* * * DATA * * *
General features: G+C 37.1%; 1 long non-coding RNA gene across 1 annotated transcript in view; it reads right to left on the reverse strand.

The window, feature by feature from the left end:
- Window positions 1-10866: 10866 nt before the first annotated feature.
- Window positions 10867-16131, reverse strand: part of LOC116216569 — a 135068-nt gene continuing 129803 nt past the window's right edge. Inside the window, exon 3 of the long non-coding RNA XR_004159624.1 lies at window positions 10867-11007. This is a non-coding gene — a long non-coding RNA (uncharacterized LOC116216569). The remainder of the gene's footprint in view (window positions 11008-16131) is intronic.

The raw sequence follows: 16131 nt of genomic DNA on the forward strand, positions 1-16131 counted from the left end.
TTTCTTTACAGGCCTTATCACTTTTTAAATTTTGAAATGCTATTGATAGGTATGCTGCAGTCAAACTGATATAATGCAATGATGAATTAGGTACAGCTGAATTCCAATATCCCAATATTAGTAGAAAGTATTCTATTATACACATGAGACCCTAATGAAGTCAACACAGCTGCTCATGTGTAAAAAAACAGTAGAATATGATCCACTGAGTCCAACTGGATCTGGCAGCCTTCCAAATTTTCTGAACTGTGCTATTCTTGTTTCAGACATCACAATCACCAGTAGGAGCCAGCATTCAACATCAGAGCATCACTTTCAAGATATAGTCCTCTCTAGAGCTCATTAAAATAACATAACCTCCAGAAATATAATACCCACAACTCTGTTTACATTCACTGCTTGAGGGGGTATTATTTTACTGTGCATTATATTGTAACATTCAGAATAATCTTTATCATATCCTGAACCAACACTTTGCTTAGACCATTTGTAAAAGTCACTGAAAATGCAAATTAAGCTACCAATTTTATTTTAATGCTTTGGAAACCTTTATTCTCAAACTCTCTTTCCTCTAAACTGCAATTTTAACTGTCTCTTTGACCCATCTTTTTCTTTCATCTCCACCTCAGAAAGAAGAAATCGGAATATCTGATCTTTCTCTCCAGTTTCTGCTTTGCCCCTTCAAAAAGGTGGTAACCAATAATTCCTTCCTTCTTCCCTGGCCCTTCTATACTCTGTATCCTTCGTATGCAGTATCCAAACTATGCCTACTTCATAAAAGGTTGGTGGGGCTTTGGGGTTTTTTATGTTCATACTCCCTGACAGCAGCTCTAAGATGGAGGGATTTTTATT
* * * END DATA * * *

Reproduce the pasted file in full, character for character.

General features: G+C 37.1%; 1 long non-coding RNA gene across 1 annotated transcript in view; it reads right to left on the reverse strand.

The window, feature by feature from the left end:
- Window positions 1-10866: 10866 nt before the first annotated feature.
- Window positions 10867-16131, reverse strand: part of LOC116216569 — a 135068-nt gene continuing 129803 nt past the window's right edge. Inside the window, exon 3 of the long non-coding RNA XR_004159624.1 lies at window positions 10867-11007. This is a non-coding gene — a long non-coding RNA (uncharacterized LOC116216569). The remainder of the gene's footprint in view (window positions 11008-16131) is intronic.

The raw sequence follows: 16131 nt of genomic DNA on the forward strand, positions 1-16131 counted from the left end.
TTTCTTTACAGGCCTTATCACTTTTTAAATTTTGAAATGCTATTGATAGGTATGCTGCAGTCAAACTGATATAATGCAATGATGAATTAGGTACAGCTGAATTCCAATATCCCAATATTAGTAGAAAGTATTCTATTATACACATGAGACCCTAATGAAGTCAACACAGCTGCTCATGTGTAAAAAAACAGTAGAATATGATCCACTGAGTCCAACTGGATCTGGCAGCCTTCCAAATTTTCTGAACTGTGCTATTCTTGTTTCAGACATCACAATCACCAGTAGGAGCCAGCATTCAACATCAGAGCATCACTTTCAAGATATAGTCCTCTCTAGAGCTCATTAAAATAACATAACCTCCAGAAATATAATACCCACAACTCTGTTTACATTCACTGCTTGAGGGGGTATTATTTTACTGTGCATTATATTGTAACATTCAGAATAATCTTTATCATATCCTGAACCAACACTTTGCTTAGACCATTTGTAAAAGTCACTGAAAATGCAAATTAAGCTACCAATTTTATTTTAATGCTTTGGAAACCTTTATTCTCAAACTCTCTTTCCTCTAAACTGCAATTTTAACTGTCTCTTTGACCCATCTTTTTCTTTCATCTCCACCTCAGAAAGAAGAAATCGGAATATCTGATCTTTCTCTCCAGTTTCTGCTTTGCCCCTTCAAAAAGGTGGTAACCAATAATTCCTTCCTTCTTCCCTGGCCCTTCTATACTCTGTATCCTTCGTATGCAGTATCCAAACTATGCCTACTTCATAAAAGGTTGGTGGGGCTTTGGGGTTTTTTATGTTCATACTCCCTGACAGCAGCTCTAAGATGGAGGGATTTTTATT